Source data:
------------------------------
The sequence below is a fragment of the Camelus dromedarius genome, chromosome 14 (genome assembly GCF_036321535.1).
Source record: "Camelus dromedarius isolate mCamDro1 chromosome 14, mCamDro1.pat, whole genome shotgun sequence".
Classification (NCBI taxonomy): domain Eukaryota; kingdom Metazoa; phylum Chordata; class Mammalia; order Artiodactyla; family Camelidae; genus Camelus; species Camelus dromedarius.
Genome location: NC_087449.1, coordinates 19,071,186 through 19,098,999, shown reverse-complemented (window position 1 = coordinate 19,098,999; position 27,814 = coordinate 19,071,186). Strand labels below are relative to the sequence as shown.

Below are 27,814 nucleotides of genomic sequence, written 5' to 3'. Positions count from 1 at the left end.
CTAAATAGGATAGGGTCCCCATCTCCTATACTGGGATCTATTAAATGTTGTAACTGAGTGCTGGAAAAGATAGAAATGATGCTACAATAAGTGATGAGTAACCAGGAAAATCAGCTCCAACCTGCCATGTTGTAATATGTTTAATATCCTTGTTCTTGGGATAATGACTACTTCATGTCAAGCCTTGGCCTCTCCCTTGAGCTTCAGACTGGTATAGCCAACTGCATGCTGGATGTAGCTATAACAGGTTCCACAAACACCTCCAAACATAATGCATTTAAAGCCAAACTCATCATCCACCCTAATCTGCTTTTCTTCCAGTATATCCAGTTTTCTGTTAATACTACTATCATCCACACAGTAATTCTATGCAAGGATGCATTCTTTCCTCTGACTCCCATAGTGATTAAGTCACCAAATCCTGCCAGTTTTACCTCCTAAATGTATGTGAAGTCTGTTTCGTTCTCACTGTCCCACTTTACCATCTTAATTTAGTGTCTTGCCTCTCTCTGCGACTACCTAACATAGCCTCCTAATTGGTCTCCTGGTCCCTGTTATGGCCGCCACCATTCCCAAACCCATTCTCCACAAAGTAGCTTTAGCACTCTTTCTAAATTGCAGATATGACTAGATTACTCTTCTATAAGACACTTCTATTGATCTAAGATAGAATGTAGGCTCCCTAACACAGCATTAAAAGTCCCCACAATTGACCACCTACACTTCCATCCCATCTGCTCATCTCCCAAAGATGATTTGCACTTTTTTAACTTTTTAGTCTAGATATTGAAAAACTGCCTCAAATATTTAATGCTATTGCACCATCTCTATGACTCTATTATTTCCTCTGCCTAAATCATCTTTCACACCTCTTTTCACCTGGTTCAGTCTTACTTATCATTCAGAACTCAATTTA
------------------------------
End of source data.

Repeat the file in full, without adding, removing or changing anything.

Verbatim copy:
The sequence below is a fragment of the Camelus dromedarius genome, chromosome 14 (genome assembly GCF_036321535.1).
Source record: "Camelus dromedarius isolate mCamDro1 chromosome 14, mCamDro1.pat, whole genome shotgun sequence".
Classification (NCBI taxonomy): domain Eukaryota; kingdom Metazoa; phylum Chordata; class Mammalia; order Artiodactyla; family Camelidae; genus Camelus; species Camelus dromedarius.
Genome location: NC_087449.1, coordinates 19,071,186 through 19,098,999, shown reverse-complemented (window position 1 = coordinate 19,098,999; position 27,814 = coordinate 19,071,186). Strand labels below are relative to the sequence as shown.

Below are 27,814 nucleotides of genomic sequence, written 5' to 3'. Positions count from 1 at the left end.
CTAAATAGGATAGGGTCCCCATCTCCTATACTGGGATCTATTAAATGTTGTAACTGAGTGCTGGAAAAGATAGAAATGATGCTACAATAAGTGATGAGTAACCAGGAAAATCAGCTCCAACCTGCCATGTTGTAATATGTTTAATATCCTTGTTCTTGGGATAATGACTACTTCATGTCAAGCCTTGGCCTCTCCCTTGAGCTTCAGACTGGTATAGCCAACTGCATGCTGGATGTAGCTATAACAGGTTCCACAAACACCTCCAAACATAATGCATTTAAAGCCAAACTCATCATCCACCCTAATCTGCTTTTCTTCCAGTATATCCAGTTTTCTGTTAATACTACTATCATCCACACAGTAATTCTATGCAAGGATGCATTCTTTCCTCTGACTCCCATAGTGATTAAGTCACCAAATCCTGCCAGTTTTACCTCCTAAATGTATGTGAAGTCTGTTTCGTTCTCACTGTCCCACTTTACCATCTTAATTTAGTGTCTTGCCTCTCTCTGCGACTACCTAACATAGCCTCCTAATTGGTCTCCTGGTCCCTGTTATGGCCGCCACCATTCCCAAACCCATTCTCCACAAAGTAGCTTTAGCACTCTTTCTAAATTGCAGATATGACTAGATTACTCTTCTATAAGACACTTCTATTGATCTAAGATAGAATGTAGGCTCCCTAACACAGCATTAAAAGTCCCCACAATTGACCACCTACACTTCCATCCCATCTGCTCATCTCCCAAAGATGATTTGCACTTTTTTAACTTTTTAGTCTAGATATTGAAAAACTGCCTCAAATATTTAATGCTATTGCACCATCTCTATGACTCTATTATTTCCTCTGCCTAAATCATCTTTCACACCTCTTTTCACCTGGTTCAGTCTTACTTATCATTCAGAACTCAATTTA